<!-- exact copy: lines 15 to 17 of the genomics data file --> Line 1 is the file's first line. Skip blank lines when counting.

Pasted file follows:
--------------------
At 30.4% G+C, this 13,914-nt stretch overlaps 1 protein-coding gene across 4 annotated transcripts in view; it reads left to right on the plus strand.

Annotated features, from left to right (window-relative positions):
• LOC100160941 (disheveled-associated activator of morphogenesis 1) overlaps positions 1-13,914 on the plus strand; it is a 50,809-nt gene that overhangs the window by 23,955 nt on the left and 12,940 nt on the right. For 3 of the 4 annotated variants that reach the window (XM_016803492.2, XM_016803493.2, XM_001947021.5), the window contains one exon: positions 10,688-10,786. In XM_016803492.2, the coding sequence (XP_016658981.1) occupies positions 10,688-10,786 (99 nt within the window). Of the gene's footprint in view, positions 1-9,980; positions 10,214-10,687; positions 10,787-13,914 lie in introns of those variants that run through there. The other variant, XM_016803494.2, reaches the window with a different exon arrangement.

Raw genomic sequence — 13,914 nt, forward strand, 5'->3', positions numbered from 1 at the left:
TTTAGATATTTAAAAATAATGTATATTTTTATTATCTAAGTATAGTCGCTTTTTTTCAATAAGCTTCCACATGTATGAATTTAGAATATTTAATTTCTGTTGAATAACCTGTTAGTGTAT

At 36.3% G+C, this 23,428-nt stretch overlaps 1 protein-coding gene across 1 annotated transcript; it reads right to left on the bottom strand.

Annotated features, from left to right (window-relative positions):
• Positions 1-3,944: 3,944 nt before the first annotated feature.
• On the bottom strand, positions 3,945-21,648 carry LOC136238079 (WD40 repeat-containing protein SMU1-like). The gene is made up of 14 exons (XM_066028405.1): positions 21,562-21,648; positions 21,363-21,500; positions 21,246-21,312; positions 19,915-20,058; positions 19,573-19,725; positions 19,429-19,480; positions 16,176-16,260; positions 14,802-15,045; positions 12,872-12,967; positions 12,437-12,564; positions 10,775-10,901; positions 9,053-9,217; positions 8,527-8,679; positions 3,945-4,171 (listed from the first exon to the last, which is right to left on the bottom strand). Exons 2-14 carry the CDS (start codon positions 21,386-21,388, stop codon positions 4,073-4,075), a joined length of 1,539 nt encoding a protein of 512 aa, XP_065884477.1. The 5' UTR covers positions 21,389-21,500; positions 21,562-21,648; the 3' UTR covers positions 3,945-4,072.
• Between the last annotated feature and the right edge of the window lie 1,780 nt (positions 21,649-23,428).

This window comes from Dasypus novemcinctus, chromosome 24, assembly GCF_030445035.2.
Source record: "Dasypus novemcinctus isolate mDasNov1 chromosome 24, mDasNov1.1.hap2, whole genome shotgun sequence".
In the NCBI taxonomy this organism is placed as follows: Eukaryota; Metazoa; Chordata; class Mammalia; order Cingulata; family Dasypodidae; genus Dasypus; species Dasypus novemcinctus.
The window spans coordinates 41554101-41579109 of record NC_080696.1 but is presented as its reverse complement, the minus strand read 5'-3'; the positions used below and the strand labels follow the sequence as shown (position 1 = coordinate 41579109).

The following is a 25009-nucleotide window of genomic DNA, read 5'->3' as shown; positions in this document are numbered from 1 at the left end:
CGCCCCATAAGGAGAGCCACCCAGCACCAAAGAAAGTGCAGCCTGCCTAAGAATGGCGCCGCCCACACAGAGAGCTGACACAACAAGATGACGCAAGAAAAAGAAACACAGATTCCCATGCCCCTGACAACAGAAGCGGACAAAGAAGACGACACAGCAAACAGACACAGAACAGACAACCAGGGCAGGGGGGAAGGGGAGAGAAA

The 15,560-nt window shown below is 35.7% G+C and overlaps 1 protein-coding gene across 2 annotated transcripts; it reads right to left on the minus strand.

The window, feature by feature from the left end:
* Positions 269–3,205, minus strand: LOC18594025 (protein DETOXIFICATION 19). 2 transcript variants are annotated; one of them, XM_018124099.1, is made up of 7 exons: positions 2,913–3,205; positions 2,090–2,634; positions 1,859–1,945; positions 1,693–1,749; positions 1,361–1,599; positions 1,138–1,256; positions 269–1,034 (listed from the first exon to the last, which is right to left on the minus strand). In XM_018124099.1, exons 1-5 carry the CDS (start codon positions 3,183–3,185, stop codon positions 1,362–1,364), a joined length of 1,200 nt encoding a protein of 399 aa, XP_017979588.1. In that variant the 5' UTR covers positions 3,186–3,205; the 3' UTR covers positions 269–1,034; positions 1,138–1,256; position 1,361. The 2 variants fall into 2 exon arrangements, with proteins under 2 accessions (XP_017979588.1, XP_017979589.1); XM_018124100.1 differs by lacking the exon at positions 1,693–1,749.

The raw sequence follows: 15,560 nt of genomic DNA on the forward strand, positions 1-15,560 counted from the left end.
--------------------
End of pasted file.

The following is a 25009-nucleotide window of genomic DNA, read 5'->3' as shown; positions in this document are numbered from 1 at the left end:
CGCCCCATAAGGAGAGCCACCCAGCACCAAAGAAAGTGCAGCCTGCCTAAGAATGGCGCCGCCCACACAGAGAGCTGACACAACAAGATGACGCAAGAAAAAGAAACACAGATTCCCATGCCCCTGACAACAGAAGCGGACAAAGAAGACGACACAGCAAACAGACACAGAACAGACAACCAGGGCAGGGGGGAAGGGGAGAGAAA

The 15,560-nt window shown below is 35.7% G+C and overlaps 1 protein-coding gene across 2 annotated transcripts; it reads right to left on the minus strand.